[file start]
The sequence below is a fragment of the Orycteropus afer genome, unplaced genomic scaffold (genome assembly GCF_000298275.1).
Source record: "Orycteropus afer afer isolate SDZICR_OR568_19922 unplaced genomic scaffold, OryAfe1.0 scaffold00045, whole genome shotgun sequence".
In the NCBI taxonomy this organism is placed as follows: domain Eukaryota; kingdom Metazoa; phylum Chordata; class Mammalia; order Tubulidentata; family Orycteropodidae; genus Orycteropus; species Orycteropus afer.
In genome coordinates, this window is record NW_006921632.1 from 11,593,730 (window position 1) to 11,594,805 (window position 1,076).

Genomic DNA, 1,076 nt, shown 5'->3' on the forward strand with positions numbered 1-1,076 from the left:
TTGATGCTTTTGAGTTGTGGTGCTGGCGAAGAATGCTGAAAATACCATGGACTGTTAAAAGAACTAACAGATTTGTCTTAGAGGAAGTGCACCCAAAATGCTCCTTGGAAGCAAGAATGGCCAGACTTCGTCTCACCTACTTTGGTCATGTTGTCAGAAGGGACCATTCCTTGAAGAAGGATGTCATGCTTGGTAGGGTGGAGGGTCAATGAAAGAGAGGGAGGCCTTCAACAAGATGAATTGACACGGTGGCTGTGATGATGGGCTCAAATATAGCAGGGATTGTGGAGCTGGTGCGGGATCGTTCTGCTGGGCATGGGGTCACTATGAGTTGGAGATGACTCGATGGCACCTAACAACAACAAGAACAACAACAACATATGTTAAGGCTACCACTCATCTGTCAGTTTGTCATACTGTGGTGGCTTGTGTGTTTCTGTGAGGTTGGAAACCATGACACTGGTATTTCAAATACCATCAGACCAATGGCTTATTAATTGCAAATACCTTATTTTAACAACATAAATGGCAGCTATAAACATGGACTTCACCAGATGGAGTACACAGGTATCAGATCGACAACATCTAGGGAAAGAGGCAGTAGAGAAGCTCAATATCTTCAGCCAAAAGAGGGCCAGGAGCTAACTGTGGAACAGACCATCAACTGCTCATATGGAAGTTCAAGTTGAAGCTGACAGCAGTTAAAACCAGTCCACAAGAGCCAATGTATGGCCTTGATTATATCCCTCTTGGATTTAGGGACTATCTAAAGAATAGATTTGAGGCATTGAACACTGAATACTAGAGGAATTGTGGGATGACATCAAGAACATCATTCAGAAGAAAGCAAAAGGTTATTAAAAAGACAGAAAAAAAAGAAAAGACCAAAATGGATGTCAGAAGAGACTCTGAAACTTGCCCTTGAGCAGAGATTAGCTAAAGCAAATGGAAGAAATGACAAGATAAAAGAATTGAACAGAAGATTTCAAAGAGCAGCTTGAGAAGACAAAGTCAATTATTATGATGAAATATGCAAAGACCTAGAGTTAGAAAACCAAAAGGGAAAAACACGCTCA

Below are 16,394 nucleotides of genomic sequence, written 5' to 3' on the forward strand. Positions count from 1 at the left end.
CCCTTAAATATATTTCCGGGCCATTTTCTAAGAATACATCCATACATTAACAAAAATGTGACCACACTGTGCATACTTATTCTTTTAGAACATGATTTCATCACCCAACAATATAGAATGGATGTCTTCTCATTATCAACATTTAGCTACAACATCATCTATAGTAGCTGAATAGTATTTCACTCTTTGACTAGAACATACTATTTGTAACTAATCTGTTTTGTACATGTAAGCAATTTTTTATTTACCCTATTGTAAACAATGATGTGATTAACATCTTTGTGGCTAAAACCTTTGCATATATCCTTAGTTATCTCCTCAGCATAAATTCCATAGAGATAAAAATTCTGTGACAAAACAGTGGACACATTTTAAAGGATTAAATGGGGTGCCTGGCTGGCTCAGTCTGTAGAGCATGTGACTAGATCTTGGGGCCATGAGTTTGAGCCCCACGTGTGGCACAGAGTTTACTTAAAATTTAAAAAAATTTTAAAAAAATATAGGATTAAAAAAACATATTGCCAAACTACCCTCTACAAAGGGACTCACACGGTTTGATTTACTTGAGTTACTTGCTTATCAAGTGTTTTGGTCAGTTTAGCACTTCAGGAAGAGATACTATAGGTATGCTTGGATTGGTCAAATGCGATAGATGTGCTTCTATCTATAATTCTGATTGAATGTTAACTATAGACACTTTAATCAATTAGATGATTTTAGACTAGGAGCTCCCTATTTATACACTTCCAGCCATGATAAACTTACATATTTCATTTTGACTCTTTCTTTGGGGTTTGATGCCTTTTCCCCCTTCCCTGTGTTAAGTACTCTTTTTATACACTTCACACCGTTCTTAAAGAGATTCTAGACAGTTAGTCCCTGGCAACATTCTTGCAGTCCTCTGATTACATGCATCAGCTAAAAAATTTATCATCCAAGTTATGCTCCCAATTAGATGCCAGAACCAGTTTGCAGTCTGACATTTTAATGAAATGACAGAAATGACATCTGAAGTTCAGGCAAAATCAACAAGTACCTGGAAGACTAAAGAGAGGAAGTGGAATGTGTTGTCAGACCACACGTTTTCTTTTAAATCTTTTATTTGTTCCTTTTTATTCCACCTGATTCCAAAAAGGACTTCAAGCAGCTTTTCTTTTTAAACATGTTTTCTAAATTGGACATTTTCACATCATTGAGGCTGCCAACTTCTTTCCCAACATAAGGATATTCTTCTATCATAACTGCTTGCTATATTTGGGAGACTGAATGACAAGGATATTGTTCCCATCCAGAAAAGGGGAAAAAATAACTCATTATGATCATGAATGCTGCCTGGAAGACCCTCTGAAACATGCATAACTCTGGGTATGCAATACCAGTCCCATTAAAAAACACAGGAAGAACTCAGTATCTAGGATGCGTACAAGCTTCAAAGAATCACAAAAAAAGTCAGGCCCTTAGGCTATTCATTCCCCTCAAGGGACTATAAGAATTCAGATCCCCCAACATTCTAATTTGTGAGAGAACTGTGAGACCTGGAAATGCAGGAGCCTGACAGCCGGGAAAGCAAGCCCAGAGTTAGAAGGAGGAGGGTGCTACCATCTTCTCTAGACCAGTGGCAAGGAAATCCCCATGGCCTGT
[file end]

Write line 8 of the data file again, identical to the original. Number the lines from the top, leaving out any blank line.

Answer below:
CCCTTAAATATATTTCCGGGCCATTTTCTAAGAATACATCCATACATTAACAAAAATGTGACCACACTGTGCATACTTATTCTTTTAGAACATGATTTCATCACCCAACAATATAGAATGGATGTCTTCTCATTATCAACATTTAGCTACAACATCATCTATAGTAGCTGAATAGTATTTCACTCTTTGACTAGAACATACTATTTGTAACTAATCTGTTTTGTACATGTAAGCAATTTTTTATTTACCCTATTGTAAACAATGATGTGATTAACATCTTTGTGGCTAAAACCTTTGCATATATCCTTAGTTATCTCCTCAGCATAAATTCCATAGAGATAAAAATTCTGTGACAAAACAGTGGACACATTTTAAAGGATTAAATGGGGTGCCTGGCTGGCTCAGTCTGTAGAGCATGTGACTAGATCTTGGGGCCATGAGTTTGAGCCCCACGTGTGGCACAGAGTTTACTTAAAATTTAAAAAAATTTTAAAAAAATATAGGATTAAAAAAACATATTGCCAAACTACCCTCTACAAAGGGACTCACACGGTTTGATTTACTTGAGTTACTTGCTTATCAAGTGTTTTGGTCAGTTTAGCACTTCAGGAAGAGATACTATAGGTATGCTTGGATTGGTCAAATGCGATAGATGTGCTTCTATCTATAATTCTGATTGAATGTTAACTATAGACACTTTAATCAATTAGATGATTTTAGACTAGGAGCTCCCTATTTATACACTTCCAGCCATGATAAACTTACATATTTCATTTTGACTCTTTCTTTGGGGTTTGATGCCTTTTCCCCCTTCCCTGTGTTAAGTACTCTTTTTATACACTTCACACCGTTCTTAAAGAGATTCTAGACAGTTAGTCCCTGGCAACATTCTTGCAGTCCTCTGATTACATGCATCAGCTAAAAAATTTATCATCCAAGTTATGCTCCCAATTAGATGCCAGAACCAGTTTGCAGTCTGACATTTTAATGAAATGACAGAAATGACATCTGAAGTTCAGGCAAAATCAACAAGTACCTGGAAGACTAAAGAGAGGAAGTGGAATGTGTTGTCAGACCACACGTTTTCTTTTAAATCTTTTATTTGTTCCTTTTTATTCCACCTGATTCCAAAAAGGACTTCAAGCAGCTTTTCTTTTTAAACATGTTTTCTAAATTGGACATTTTCACATCATTGAGGCTGCCAACTTCTTTCCCAACATAAGGATATTCTTCTATCATAACTGCTTGCTATATTTGGGAGACTGAATGACAAGGATATTGTTCCCATCCAGAAAAGGGGAAAAAATAACTCATTATGATCATGAATGCTGCCTGGAAGACCCTCTGAAACATGCATAACTCTGGGTATGCAATACCAGTCCCATTAAAAAACACAGGAAGAACTCAGTATCTAGGATGCGTACAAGCTTCAAAGAATCACAAAAAAAGTCAGGCCCTTAGGCTATTCATTCCCCTCAAGGGACTATAAGAATTCAGATCCCCCAACATTCTAATTTGTGAGAGAACTGTGAGACCTGGAAATGCAGGAGCCTGACAGCCGGGAAAGCAAGCCCAGAGTTAGAAGGAGGAGGGTGCTACCATCTTCTCTAGACCAGTGGCAAGGAAATCCCCATGGCCTGT